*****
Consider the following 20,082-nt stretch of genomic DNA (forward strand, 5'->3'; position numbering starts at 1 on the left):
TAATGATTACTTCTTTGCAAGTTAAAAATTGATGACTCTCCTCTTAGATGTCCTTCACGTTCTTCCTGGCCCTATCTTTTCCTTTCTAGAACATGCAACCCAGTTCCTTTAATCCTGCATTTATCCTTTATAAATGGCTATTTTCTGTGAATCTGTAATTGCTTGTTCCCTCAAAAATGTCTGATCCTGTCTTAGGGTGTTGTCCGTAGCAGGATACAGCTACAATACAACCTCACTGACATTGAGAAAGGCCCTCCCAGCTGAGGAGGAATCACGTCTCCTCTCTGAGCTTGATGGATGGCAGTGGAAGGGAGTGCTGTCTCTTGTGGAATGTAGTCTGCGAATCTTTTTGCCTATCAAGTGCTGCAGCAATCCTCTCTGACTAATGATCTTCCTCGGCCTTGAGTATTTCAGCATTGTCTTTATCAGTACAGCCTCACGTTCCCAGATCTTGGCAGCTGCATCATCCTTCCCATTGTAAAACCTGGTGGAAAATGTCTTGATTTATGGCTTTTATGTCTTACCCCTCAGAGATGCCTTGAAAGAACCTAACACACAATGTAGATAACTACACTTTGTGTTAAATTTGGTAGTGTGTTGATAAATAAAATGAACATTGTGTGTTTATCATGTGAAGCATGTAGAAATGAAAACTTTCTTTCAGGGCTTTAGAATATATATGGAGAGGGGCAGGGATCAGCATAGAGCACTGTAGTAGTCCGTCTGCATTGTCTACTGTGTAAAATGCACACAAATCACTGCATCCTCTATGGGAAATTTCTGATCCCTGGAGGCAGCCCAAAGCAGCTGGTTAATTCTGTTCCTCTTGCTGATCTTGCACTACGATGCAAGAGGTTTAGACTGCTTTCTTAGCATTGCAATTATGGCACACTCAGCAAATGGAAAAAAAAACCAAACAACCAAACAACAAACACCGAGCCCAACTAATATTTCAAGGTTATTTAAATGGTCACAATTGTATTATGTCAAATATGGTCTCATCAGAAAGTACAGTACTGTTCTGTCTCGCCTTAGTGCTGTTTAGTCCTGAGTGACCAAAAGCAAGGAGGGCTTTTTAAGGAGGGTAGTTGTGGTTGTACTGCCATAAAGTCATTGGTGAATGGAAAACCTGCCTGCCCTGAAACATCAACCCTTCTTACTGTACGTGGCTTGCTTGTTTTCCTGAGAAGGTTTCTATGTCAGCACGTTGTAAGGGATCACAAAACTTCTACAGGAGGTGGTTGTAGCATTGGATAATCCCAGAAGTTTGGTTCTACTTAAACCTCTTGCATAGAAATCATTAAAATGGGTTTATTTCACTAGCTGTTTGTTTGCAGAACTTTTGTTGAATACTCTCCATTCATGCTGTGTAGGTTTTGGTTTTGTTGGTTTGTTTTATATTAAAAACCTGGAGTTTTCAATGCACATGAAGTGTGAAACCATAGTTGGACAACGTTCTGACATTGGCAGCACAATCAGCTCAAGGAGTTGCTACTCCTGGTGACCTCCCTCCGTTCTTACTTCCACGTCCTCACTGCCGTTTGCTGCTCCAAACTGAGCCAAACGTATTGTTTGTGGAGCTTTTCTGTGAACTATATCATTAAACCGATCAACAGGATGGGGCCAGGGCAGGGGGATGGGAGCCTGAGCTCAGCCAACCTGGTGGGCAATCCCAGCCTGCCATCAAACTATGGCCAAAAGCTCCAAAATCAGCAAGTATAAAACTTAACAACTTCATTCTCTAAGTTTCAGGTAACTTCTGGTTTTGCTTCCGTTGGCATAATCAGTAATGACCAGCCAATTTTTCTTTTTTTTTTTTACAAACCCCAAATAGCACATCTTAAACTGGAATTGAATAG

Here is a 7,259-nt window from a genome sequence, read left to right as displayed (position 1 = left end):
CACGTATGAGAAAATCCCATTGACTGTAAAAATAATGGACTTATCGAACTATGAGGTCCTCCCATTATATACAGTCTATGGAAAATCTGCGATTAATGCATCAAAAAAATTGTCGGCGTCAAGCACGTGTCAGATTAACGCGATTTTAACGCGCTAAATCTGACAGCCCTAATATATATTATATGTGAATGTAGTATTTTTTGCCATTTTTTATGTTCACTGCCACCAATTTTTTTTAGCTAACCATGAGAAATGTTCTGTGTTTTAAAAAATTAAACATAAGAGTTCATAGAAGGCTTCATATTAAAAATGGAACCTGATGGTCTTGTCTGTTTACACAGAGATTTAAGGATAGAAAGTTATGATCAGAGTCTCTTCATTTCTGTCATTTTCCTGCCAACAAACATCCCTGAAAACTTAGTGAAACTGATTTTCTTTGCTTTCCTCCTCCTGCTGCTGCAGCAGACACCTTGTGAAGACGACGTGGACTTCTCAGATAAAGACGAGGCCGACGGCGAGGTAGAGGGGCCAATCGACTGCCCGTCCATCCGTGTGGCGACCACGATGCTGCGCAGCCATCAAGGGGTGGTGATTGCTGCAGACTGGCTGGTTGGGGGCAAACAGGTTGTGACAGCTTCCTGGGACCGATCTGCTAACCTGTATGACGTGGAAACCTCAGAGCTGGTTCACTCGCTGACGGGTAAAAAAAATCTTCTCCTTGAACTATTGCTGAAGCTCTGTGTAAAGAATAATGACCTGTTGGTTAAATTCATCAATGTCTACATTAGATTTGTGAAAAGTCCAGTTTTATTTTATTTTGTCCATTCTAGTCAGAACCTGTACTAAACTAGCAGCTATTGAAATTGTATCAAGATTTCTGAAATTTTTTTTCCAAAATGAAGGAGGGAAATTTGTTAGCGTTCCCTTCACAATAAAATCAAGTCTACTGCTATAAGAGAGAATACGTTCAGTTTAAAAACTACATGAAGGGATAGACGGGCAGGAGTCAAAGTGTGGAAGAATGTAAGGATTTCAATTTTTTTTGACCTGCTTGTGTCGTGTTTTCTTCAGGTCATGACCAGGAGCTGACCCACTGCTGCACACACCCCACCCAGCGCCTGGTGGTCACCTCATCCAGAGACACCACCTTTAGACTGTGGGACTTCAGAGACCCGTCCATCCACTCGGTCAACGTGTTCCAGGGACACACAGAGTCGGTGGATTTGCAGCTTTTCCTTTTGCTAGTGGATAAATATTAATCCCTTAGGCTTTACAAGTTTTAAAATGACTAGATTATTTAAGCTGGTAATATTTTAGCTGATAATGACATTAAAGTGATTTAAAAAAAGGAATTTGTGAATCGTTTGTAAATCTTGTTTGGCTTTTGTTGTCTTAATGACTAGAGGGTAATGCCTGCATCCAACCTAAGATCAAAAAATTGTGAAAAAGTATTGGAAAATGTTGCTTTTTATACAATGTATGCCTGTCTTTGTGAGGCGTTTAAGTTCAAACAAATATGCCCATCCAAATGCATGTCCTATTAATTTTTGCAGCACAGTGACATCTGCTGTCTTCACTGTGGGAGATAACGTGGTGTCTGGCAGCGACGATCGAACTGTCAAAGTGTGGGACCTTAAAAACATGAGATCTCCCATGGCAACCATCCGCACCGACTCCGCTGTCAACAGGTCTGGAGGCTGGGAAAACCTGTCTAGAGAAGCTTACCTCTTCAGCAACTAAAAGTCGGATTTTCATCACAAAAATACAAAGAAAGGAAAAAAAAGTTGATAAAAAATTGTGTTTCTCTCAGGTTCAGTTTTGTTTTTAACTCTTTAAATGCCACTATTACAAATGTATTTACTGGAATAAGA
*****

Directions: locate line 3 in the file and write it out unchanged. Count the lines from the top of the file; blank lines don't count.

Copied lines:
Here is a 7,259-nt window from a genome sequence, read left to right as displayed (position 1 = left end):